Straight forward question. If atoms forming a gas float far from each other, how can we assign a volume to it? if it is in a container, perhaps we'd say the atoms, or molecules, reach every corner and thus its volume is the container's, but what about when it's in the air (think vacuum)? Do we consider a closed surface that contains the outermost atoms and the volume it encloses is the gas's?
Because gas is compressible, you must specify its pressure along with the volume it happens to occupy in order to properly define its state. And since heating a gas causes its pressure to increase, a complete description of any gas will necessarily include calling out its temperature as well.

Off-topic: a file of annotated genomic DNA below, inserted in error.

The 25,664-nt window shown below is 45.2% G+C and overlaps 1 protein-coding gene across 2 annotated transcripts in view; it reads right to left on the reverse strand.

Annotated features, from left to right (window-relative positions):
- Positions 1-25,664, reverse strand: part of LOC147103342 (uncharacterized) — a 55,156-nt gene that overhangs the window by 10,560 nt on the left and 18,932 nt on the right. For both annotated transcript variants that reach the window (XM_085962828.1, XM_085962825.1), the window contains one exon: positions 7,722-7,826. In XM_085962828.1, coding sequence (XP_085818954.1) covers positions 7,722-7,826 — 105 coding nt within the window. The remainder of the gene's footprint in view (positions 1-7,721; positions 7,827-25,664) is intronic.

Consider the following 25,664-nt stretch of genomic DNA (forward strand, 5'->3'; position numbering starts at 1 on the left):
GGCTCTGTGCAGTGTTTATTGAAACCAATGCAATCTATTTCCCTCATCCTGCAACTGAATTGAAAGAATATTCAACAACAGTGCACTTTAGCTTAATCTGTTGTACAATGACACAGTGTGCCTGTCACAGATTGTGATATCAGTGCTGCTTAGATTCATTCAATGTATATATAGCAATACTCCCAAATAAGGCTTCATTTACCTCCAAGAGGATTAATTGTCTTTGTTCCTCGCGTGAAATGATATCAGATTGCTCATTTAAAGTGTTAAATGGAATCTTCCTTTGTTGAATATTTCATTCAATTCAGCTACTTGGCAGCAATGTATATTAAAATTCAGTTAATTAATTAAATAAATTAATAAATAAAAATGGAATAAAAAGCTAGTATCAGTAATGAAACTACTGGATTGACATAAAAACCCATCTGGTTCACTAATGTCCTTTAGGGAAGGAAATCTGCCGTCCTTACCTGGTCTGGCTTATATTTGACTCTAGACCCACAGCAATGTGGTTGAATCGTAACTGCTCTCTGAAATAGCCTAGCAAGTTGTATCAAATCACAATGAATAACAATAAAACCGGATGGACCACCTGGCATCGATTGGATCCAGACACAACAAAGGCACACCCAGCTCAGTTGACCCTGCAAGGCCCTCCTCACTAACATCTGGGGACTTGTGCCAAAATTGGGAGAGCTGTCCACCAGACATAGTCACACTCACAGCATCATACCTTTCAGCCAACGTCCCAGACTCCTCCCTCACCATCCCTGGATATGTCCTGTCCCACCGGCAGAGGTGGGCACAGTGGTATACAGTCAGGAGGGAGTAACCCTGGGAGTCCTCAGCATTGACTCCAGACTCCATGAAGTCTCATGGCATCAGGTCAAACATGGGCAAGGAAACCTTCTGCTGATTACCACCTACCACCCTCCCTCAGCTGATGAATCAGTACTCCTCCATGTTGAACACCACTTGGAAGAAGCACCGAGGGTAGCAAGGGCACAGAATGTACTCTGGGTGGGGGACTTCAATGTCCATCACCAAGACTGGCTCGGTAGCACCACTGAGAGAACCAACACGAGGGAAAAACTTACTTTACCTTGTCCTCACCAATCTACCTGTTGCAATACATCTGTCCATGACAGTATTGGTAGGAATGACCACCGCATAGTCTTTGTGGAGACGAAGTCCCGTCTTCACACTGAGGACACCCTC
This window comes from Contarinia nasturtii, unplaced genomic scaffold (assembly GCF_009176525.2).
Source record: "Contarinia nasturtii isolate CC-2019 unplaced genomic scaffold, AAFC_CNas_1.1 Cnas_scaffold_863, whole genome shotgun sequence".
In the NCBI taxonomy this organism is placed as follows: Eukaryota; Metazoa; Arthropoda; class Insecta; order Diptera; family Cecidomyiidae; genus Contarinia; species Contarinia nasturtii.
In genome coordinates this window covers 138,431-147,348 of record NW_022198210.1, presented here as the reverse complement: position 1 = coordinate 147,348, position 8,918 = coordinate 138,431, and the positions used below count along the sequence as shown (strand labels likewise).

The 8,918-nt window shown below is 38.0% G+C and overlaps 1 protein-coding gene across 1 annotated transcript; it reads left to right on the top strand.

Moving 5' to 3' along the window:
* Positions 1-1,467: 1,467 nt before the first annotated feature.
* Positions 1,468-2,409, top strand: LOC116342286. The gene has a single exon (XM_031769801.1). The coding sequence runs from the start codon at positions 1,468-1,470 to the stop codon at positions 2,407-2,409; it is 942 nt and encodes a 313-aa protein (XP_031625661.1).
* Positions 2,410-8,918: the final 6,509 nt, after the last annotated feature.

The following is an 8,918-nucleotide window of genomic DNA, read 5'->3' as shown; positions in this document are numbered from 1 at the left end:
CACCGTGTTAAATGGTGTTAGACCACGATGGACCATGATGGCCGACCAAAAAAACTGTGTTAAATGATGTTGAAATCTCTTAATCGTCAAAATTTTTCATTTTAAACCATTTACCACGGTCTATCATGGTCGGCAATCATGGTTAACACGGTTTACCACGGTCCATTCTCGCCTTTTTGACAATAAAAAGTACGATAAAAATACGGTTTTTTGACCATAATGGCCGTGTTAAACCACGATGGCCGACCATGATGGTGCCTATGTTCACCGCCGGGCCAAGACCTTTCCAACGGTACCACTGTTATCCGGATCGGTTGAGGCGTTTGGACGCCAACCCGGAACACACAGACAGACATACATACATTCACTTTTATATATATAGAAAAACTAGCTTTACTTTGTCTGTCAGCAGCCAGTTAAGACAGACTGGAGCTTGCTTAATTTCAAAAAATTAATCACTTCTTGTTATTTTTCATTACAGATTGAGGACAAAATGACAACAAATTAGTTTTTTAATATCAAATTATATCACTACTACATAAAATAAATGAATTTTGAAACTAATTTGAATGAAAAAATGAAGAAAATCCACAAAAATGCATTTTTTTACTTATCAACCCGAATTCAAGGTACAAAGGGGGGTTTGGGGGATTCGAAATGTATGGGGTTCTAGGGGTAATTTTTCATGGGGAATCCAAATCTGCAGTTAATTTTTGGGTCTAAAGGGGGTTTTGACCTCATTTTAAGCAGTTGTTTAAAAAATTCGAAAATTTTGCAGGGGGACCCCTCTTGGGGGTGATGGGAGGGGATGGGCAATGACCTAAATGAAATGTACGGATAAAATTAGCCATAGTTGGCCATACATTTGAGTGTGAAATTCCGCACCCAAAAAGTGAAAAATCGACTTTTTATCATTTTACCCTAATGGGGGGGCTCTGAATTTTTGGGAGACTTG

Since more gas atoms in a fixed volume will exert more pressure on the thing containing them, a complete account of the state of a parcel of gas also includes a count of how many atoms of it there are inside that container.
This is summarized in an equation called the ideal gas law:
pressure x volume = number of atoms x a constant x temperature.